The Deepening Knowledge Project began approximately in 2008 and was born out of cross- departmental collaborations between Kathy Broad, then OISE’s Academic Director of Initial Teacher Education, and Dr. Jean-Paul Restoule, then with the Department of Leadership, Adult and Higher Education at OISE (now at University of Victoria).
The project is a part of the Ontario Institute for Studies in Education, University of Toronto, which is located on the territories of Anishinaabe and Onkwehonwe peoples.
Led by a group of Indigenous and non-Indigenous faculty, students and staff, DKP provides information about the history and perspectives of First Nations, Métis and Inuit and Native American cultures; information related to the issues of pressing concern to Indigenous peoples and their communities today; as well as curricula for teachers to incorporate this into teaching practice.
The Deepening Knowledge Project has commissioned Anishinaabe-Kwe artist Sofi Rostampour to design the artwork for our logo. Sofi’s artist statement is as follows, “These vamps serve as a representation of the knowledge gained experientially – through our journey and the way we walk, typical of how Indigenous Knowledge is gained. The picture depicted honors niibi (water), and its ability to hold memory and thus knowledge. The star nation is depicted above, knowledge of where we come from as Anishinaabe – “lowered from the sky.”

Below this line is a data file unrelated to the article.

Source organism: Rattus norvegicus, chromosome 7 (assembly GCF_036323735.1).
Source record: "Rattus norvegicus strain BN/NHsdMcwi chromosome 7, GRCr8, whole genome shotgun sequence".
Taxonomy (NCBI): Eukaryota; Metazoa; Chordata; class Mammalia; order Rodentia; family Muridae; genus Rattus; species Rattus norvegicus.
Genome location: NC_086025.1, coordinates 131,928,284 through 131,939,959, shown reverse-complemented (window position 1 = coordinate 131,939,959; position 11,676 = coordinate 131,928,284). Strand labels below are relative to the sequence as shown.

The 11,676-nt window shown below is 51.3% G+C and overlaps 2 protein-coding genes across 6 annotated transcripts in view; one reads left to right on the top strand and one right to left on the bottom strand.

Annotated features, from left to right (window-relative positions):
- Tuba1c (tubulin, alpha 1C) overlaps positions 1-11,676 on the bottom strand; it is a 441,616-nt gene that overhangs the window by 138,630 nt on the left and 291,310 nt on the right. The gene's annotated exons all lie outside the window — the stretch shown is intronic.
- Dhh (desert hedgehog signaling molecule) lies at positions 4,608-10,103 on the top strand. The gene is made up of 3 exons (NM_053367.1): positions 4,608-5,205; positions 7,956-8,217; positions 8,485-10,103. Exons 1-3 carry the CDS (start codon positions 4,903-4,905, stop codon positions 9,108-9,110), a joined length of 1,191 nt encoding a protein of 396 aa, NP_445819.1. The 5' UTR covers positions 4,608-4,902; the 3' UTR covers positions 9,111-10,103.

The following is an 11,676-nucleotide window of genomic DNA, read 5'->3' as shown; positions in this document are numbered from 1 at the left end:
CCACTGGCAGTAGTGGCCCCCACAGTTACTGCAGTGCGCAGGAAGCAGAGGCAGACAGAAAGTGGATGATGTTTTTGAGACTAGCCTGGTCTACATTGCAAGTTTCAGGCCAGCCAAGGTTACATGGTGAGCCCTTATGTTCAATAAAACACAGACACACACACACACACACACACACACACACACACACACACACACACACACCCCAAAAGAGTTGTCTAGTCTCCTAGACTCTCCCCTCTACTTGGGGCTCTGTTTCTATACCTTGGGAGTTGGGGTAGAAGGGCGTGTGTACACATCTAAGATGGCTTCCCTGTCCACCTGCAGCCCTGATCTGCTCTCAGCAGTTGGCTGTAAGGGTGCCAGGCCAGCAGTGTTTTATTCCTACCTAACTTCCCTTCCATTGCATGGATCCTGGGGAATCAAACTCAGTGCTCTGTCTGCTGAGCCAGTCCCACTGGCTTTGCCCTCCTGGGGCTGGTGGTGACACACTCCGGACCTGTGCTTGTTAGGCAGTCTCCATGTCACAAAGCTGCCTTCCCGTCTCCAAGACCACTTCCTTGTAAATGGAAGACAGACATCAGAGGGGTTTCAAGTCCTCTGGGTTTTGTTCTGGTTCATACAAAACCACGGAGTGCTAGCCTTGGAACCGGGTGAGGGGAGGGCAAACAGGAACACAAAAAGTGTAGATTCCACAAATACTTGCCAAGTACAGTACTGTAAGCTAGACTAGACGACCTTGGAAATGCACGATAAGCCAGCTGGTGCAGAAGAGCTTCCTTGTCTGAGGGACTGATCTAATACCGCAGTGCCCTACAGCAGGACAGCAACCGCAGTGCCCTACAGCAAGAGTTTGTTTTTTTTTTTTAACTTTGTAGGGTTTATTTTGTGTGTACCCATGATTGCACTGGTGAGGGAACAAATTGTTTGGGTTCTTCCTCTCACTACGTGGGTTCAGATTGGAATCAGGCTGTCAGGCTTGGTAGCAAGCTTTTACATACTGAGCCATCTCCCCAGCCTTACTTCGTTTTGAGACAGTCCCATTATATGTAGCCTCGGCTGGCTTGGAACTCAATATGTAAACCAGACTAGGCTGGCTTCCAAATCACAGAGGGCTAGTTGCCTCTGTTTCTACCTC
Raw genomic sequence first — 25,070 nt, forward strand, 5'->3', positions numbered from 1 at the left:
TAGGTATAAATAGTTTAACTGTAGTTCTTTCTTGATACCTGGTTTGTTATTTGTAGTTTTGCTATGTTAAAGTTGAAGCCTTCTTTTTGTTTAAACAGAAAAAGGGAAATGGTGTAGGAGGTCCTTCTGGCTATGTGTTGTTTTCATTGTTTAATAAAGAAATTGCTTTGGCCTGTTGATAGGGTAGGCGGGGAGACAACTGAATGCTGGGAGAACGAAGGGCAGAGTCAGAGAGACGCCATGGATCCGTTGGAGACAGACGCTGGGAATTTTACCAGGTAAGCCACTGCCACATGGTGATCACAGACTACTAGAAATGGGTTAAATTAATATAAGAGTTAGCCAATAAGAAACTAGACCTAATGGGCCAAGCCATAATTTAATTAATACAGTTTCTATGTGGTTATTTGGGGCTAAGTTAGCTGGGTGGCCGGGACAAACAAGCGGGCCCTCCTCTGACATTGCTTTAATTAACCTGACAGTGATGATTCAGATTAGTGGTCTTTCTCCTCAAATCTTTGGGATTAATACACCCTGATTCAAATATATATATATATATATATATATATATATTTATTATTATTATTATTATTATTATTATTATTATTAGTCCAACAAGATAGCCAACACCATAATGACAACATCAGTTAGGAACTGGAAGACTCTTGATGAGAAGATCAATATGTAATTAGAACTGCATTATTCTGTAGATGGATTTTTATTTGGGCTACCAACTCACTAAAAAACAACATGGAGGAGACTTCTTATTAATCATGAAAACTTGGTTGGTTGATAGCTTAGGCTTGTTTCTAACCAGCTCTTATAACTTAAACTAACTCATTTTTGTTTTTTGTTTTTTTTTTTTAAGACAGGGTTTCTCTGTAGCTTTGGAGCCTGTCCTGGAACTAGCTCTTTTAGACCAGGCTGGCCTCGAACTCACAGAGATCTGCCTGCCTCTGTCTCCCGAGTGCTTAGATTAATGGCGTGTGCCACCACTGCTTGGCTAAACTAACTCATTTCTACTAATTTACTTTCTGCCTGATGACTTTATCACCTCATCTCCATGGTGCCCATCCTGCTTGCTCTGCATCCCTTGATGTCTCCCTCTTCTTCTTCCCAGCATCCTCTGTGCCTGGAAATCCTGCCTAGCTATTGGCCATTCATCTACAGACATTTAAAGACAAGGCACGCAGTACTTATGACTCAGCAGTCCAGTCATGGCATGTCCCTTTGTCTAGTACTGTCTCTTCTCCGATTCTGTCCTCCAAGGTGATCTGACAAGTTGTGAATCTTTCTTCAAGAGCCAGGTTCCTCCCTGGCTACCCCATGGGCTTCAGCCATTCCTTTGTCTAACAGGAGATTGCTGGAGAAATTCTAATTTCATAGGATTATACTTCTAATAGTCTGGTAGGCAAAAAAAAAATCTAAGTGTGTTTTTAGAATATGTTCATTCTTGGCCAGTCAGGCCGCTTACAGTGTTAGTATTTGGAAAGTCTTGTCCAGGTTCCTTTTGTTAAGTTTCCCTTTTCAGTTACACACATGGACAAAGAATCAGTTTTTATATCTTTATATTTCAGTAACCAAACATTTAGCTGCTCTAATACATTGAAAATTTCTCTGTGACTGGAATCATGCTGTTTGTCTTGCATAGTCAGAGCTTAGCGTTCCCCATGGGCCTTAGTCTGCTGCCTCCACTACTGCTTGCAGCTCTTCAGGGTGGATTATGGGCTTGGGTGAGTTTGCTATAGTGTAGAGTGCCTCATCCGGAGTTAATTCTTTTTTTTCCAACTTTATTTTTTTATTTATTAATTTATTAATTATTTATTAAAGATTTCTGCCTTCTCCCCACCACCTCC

The grandfathers (the island) in the water are old beings bearing witness to creation having been around since time immemorial. The turtle for us, represents truth, a microcosm depicted on this one’s back of the moon’s cycle. Grandmother moon watching over. Interconnection and interdependence being the basis of our ways of knowing and thus walking in a good way.”
Integrating Indigenous peoples’ perspectives, histories, knowledges and pedagogies into all levels of education in Canada.
Providing a forum where Indigenous and settler people can come into relationship with one another.
Opening up spaces where settler Canadians can come to know their own storied connections to place and tangled relationships to Canada’s colonial history.
Calling teachers to their responsibilities in taking up Indigenous knowledges (not culture) into their classrooms and teaching practices.
Activating understandings of what it means to be in good relationships with Land that has and continues to exist first and foremost in relationship to Indigenous peoples.